It is advantageous to have a clustered SQL Server environment in terms of high availability; however, high availability does come with certain tradeoffs. Tim Chapman discusses the benefits and drawbacks of clustering in SQL Server 2000.
A server cluster is a group of two or more physically separate servers working together to form one "virtual" server. A Microsoft service called Microsoft Cluster Services (MSCS) is used to manage the clustered server(s). A SQL Server cluster is a virtual server composed of two or more server machines (nodes) running SQL Server. If one node in the cluster fails, another machine in the cluster assumes the responsibilities of the downed node.
It is a common misconception that a SQL Server cluster is able to load balance between the two nodes in the cluster. As useful as that would be, it is untrue. This also means that there really is no gain in performance from clustering your SQL Server. Clustering in SQL Server is only available for failover capabilities. A failover is when one machine loses its responsibility to run its SQL Server instance. This loss of responsibility can be due to hardware failure, service failure, manual failover, or a plethora of other reasons.
Why cluster your SQL Server environment?
A clustered SQL Server environment is desirable in terms of availability. In the event of a failover, the time it typically takes to failover the database instance from one server to another is very low, usually ranging from three to seven seconds; and this failover is typically transparent to end users of the database, although connections will need to be reestablished. This low failover cost also enables you to perform maintenance on the nodes in the cluster without requiring that the server be totally inaccessible.
Types of SQL Server clusters
There are two flavors of SQL Server clusters: Active/Passive and Active/Active. Below is a description of each (the description is based on a two-node SQL Server cluster).
In this type of cluster, only one node has control of the SQL Server resources at one time. The other node is continuously in standby mode waiting for a failover to occur. In the event of a failover, the standby node will acquire control of the SQL Server resources.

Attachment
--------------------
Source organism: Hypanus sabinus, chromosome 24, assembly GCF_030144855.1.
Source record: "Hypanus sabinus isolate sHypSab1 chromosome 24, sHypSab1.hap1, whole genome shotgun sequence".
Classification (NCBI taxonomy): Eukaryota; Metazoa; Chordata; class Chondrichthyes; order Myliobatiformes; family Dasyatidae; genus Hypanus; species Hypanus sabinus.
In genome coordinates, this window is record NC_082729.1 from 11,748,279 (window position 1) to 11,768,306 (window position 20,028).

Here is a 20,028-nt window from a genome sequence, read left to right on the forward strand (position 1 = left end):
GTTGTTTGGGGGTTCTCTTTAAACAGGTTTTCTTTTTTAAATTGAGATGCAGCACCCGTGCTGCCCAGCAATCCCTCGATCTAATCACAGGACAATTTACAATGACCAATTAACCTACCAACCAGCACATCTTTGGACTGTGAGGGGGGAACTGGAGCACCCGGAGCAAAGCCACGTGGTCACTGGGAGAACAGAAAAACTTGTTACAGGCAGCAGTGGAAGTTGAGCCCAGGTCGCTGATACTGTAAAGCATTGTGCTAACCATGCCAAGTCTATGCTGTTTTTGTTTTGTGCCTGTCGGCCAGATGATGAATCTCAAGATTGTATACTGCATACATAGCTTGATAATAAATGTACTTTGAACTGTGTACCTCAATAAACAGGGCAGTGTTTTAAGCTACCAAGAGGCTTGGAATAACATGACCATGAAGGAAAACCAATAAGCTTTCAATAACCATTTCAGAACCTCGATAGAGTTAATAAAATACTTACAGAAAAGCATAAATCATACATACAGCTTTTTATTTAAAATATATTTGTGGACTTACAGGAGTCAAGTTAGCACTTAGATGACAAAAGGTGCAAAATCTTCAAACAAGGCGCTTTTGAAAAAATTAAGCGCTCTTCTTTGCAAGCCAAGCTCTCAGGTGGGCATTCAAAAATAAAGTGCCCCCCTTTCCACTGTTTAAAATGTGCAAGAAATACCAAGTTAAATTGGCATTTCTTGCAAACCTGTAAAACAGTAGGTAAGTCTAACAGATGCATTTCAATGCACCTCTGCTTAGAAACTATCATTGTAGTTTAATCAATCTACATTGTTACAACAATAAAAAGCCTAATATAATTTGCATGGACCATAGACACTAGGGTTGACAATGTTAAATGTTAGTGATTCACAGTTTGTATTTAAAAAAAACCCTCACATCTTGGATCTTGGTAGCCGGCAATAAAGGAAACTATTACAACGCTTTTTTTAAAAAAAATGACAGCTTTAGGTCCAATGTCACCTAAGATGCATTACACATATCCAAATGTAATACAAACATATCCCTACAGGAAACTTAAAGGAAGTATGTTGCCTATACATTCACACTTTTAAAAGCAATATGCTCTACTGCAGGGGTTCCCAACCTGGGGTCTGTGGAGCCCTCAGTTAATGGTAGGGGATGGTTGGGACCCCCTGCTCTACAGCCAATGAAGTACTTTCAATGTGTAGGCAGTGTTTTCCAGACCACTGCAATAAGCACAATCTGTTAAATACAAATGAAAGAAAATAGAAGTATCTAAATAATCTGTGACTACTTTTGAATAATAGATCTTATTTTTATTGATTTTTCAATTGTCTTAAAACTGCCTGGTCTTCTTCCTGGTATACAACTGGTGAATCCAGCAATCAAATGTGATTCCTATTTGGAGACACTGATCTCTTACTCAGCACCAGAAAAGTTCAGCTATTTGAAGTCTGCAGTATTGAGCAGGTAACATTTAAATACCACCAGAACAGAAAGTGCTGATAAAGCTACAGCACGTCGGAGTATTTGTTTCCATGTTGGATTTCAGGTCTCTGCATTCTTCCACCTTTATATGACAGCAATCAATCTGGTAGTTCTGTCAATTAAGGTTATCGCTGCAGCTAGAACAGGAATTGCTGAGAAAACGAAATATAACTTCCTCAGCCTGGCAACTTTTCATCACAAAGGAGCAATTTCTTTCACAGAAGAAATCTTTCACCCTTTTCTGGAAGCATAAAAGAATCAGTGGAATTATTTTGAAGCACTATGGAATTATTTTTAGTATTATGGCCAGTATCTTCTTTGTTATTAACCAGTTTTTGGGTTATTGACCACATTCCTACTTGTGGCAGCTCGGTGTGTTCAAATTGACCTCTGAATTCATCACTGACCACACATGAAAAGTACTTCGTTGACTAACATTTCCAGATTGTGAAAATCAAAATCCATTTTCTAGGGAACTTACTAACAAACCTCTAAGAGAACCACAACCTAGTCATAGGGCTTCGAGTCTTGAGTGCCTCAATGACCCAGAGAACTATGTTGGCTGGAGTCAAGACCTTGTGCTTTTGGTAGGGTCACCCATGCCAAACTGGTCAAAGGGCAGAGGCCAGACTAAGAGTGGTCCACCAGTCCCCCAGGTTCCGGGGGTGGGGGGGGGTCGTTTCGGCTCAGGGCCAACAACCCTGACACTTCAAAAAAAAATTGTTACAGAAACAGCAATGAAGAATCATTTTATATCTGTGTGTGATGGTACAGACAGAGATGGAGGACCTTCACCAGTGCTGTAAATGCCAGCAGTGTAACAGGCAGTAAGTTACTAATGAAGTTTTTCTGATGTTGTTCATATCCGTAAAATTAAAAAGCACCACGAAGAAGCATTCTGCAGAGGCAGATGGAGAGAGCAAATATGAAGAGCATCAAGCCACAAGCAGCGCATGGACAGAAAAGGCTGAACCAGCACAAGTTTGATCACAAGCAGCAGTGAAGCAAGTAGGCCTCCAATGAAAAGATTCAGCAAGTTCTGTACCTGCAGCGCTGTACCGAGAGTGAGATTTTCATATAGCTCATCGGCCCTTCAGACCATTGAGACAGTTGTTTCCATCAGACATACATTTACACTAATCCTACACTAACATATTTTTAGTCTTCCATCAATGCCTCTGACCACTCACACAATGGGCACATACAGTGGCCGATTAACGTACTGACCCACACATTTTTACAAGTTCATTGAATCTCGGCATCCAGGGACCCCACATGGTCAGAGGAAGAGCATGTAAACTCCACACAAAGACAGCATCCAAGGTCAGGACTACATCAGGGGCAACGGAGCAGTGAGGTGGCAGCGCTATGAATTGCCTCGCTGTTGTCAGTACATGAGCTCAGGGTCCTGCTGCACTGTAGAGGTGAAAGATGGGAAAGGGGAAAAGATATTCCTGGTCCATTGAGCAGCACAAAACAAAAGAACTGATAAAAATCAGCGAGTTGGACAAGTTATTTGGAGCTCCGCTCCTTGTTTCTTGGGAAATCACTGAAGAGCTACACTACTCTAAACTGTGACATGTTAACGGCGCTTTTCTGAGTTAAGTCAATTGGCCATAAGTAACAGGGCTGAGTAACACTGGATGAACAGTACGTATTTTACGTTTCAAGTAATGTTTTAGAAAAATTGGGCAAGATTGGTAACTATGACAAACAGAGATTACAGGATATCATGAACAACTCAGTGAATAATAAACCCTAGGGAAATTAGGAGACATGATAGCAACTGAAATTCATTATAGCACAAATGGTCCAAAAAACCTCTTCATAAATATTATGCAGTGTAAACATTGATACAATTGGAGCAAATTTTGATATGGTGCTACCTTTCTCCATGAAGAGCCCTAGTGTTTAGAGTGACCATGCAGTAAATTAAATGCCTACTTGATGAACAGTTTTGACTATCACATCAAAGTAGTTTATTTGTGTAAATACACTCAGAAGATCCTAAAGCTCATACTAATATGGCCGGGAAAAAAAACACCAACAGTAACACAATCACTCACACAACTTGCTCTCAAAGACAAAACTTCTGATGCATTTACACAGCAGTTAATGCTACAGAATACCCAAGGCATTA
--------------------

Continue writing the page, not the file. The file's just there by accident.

Benefit: Because only one instance is being run on a server, no server will be required to assume two SQL Server instances in the event of a failover, so performance should not be degraded.
Drawback: Because only one instance of SQL Server is being run on the virtual server, one server will always be in standby mode and idle. This means that you are not getting the most out of the money you used for the hardware.
In this type, each node in the cluster is running a separate and active instance of SQL Server. In the event of a node failure, the other node is able to take control of the failed node's SQL Server instance. This healthy node will then be running both instances of SQL Server—its own instance and the failed node's instance.
Benefit: With this configuration, you are fully using all of your hardware. Rather than having one server that is operational and another that is in standby mode waiting for a failover, both servers are operational, which allows you to get use out of the machines you have purchased.
Drawbacks: If failover occurs and one server is running both SQL Server instances, performance can be adversely affected. However, this slower performance is probably better than the virtual server totally being down. An additional drawback is that this configuration requires more licenses to be purchased than with an Active/Passive cluster. Because the cluster is running two active instances of SQL Server, you will be required to purchase the licenses for two separate server machines, which depending on your situation, may be a deterrent.
It is advantageous to have a clustered SQL Server environment in terms of high availability; however, high availability does come with certain tradeoffs.
First, it is typically very expensive to create a clustered SQL Server environment. This is because the nodes in the clustering need to conform to the hardware compatibility list for clustered nodes. Also, a complex network is required for setup, and the machines need to be close to identical, along with a required shared disk subsystem for the database files. A storage area network (SAN) is a decent choice for this subsystem, but a SAN is not required and is an expensive option. Also, if you are running an Active/Active cluster, you will need a SQL license for each processor for each machine running an instance of SQL Server in the cluster.
Because local clustering is typically confined to the same geographic area, a natural disaster could potentially leave your cluster useless. In that event, you would need to convert to your disaster recovery site for continued operations. It is possible to set up geographically dispersed SQL Server clusters, but the setup is much more complex and expensive.
Tim Chapman is a SQL Server database administrator who works for a bank in Louisville, KY, and has more than 7 years of IT experience. He is also Microsoft certified in SQL Server 2000 and SQL Server 2005. If you would like to contact Tim, please e-mail him at email@example.com.